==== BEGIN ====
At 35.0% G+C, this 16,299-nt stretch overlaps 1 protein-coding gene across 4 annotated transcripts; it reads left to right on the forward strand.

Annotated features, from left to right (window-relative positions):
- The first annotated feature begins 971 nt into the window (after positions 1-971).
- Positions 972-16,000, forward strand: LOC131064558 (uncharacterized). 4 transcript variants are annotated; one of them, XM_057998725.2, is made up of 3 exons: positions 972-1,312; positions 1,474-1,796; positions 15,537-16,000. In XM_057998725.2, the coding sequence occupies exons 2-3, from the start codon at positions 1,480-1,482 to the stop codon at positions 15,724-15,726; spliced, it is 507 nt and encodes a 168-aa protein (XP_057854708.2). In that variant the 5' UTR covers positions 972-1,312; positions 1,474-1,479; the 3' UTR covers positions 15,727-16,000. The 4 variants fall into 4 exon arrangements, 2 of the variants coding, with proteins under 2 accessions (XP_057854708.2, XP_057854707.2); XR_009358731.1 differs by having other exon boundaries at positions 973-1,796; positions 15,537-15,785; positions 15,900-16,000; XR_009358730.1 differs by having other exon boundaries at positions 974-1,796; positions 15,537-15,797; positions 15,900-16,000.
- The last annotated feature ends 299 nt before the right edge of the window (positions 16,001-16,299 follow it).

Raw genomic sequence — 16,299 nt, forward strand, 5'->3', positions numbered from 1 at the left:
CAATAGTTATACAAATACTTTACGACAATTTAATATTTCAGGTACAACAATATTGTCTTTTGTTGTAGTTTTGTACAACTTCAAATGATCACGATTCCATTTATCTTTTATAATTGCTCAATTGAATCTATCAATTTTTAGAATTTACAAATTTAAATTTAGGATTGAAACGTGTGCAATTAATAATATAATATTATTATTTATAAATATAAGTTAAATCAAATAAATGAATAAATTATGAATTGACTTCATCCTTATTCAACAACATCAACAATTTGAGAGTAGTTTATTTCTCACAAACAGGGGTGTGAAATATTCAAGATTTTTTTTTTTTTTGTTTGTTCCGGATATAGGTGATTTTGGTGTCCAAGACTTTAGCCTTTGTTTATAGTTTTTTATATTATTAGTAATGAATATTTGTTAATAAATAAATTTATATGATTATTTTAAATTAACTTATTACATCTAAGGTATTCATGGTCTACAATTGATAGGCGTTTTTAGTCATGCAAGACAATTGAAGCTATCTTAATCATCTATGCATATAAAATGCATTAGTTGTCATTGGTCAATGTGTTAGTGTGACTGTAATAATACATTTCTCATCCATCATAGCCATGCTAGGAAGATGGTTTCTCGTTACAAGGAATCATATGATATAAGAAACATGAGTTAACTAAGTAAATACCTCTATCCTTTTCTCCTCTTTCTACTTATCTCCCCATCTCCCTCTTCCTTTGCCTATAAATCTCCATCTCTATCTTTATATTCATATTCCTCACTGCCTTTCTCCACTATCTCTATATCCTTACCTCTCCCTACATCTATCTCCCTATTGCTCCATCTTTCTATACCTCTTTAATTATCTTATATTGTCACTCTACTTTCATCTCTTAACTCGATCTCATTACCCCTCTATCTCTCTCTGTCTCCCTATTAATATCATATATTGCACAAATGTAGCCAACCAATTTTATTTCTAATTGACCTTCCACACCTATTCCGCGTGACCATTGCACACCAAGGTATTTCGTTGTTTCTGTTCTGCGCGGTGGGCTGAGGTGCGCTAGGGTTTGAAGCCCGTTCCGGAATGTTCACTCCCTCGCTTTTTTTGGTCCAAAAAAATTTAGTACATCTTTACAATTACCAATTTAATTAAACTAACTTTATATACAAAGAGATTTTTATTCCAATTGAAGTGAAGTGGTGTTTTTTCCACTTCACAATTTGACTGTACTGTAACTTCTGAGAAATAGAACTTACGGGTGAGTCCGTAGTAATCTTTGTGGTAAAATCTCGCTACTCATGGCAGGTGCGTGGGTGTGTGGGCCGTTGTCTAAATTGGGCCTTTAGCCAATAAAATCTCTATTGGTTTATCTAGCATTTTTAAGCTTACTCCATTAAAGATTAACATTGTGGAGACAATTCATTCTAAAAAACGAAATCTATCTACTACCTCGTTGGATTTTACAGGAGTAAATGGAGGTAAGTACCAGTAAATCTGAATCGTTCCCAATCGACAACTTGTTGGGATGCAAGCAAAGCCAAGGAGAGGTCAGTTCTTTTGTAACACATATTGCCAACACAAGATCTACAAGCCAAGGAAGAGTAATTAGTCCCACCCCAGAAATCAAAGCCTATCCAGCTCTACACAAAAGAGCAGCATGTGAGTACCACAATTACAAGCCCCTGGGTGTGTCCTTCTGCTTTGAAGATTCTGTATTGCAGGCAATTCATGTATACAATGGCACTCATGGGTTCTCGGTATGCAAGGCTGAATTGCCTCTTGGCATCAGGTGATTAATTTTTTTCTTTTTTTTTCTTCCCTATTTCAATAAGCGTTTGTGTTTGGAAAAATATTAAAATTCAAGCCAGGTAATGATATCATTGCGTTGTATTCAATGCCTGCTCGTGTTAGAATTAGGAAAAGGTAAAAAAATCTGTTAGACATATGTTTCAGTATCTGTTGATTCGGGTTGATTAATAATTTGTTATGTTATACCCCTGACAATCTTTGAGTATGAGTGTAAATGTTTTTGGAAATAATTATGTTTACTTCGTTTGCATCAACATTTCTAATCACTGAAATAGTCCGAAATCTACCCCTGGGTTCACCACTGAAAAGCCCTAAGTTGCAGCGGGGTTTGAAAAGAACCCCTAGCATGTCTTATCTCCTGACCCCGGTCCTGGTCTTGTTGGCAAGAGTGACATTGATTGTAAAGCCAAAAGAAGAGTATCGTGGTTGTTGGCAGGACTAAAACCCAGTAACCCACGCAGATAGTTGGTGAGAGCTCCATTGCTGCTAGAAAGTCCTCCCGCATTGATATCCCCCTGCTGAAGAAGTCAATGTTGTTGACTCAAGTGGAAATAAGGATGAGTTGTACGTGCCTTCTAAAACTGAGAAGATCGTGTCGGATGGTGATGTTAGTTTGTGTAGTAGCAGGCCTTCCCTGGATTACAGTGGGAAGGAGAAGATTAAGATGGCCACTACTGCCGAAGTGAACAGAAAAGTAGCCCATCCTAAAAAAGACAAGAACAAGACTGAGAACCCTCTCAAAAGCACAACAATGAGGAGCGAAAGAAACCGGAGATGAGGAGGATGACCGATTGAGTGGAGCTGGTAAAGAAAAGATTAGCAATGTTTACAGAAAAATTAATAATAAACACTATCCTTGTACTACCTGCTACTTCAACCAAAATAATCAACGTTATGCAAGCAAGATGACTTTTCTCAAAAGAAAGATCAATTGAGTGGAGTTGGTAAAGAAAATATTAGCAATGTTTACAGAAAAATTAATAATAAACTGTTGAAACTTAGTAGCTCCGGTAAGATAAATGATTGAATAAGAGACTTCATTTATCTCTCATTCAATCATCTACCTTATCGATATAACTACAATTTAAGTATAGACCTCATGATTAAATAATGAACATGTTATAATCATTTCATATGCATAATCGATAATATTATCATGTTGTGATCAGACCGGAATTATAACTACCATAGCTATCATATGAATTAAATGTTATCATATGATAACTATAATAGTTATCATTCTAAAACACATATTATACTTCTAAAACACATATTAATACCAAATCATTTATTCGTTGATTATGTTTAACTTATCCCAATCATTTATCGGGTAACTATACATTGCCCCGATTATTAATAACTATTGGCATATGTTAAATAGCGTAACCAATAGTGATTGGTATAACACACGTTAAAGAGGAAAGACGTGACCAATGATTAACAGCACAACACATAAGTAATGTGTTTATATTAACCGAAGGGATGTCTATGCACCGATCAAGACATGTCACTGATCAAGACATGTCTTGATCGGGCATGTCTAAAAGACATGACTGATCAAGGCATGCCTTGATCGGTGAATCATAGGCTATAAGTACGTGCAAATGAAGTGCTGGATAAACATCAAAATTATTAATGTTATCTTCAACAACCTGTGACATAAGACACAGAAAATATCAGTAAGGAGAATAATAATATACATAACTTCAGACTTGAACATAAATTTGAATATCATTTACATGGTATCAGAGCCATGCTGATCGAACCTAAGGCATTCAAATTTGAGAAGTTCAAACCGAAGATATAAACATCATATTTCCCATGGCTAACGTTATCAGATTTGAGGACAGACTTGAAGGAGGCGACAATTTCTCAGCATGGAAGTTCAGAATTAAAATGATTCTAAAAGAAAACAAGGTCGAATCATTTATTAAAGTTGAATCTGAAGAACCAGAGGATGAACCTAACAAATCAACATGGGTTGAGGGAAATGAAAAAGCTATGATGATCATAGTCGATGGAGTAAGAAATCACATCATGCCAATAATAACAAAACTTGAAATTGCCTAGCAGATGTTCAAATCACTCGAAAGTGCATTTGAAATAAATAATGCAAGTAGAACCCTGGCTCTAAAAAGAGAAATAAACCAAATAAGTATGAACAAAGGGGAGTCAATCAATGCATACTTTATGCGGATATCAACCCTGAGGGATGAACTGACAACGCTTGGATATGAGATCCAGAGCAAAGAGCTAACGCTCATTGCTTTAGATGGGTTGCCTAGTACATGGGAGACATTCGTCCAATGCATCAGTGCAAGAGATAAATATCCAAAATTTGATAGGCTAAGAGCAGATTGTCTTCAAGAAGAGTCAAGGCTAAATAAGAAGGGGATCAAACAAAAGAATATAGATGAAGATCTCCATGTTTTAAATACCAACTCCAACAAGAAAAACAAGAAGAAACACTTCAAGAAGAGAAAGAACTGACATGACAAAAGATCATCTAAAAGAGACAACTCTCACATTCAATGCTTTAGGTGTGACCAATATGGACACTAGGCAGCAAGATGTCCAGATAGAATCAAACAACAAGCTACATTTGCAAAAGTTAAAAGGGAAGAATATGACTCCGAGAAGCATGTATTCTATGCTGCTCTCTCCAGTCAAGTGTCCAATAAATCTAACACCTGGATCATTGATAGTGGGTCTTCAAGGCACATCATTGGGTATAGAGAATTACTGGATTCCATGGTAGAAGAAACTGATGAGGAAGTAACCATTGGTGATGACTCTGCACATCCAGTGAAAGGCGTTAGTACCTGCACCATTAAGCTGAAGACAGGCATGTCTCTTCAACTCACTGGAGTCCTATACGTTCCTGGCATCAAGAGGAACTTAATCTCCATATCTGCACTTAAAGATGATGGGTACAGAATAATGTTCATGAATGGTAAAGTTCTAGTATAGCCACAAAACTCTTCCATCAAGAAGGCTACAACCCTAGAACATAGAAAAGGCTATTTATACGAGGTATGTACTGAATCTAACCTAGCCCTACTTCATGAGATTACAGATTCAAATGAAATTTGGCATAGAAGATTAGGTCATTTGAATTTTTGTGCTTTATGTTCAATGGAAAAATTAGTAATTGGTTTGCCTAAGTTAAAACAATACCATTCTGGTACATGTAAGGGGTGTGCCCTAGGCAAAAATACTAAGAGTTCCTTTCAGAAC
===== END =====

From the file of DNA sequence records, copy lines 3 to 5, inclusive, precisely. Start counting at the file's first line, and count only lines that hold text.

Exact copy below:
- The first annotated feature begins 971 nt into the window (after positions 1-971).
- Positions 972-16,000, forward strand: LOC131064558 (uncharacterized). 4 transcript variants are annotated; one of them, XM_057998725.2, is made up of 3 exons: positions 972-1,312; positions 1,474-1,796; positions 15,537-16,000. In XM_057998725.2, the coding sequence occupies exons 2-3, from the start codon at positions 1,480-1,482 to the stop codon at positions 15,724-15,726; spliced, it is 507 nt and encodes a 168-aa protein (XP_057854708.2). In that variant the 5' UTR covers positions 972-1,312; positions 1,474-1,479; the 3' UTR covers positions 15,727-16,000. The 4 variants fall into 4 exon arrangements, 2 of the variants coding, with proteins under 2 accessions (XP_057854708.2, XP_057854707.2); XR_009358731.1 differs by having other exon boundaries at positions 973-1,796; positions 15,537-15,785; positions 15,900-16,000; XR_009358730.1 differs by having other exon boundaries at positions 974-1,796; positions 15,537-15,797; positions 15,900-16,000.
- The last annotated feature ends 299 nt before the right edge of the window (positions 16,001-16,299 follow it).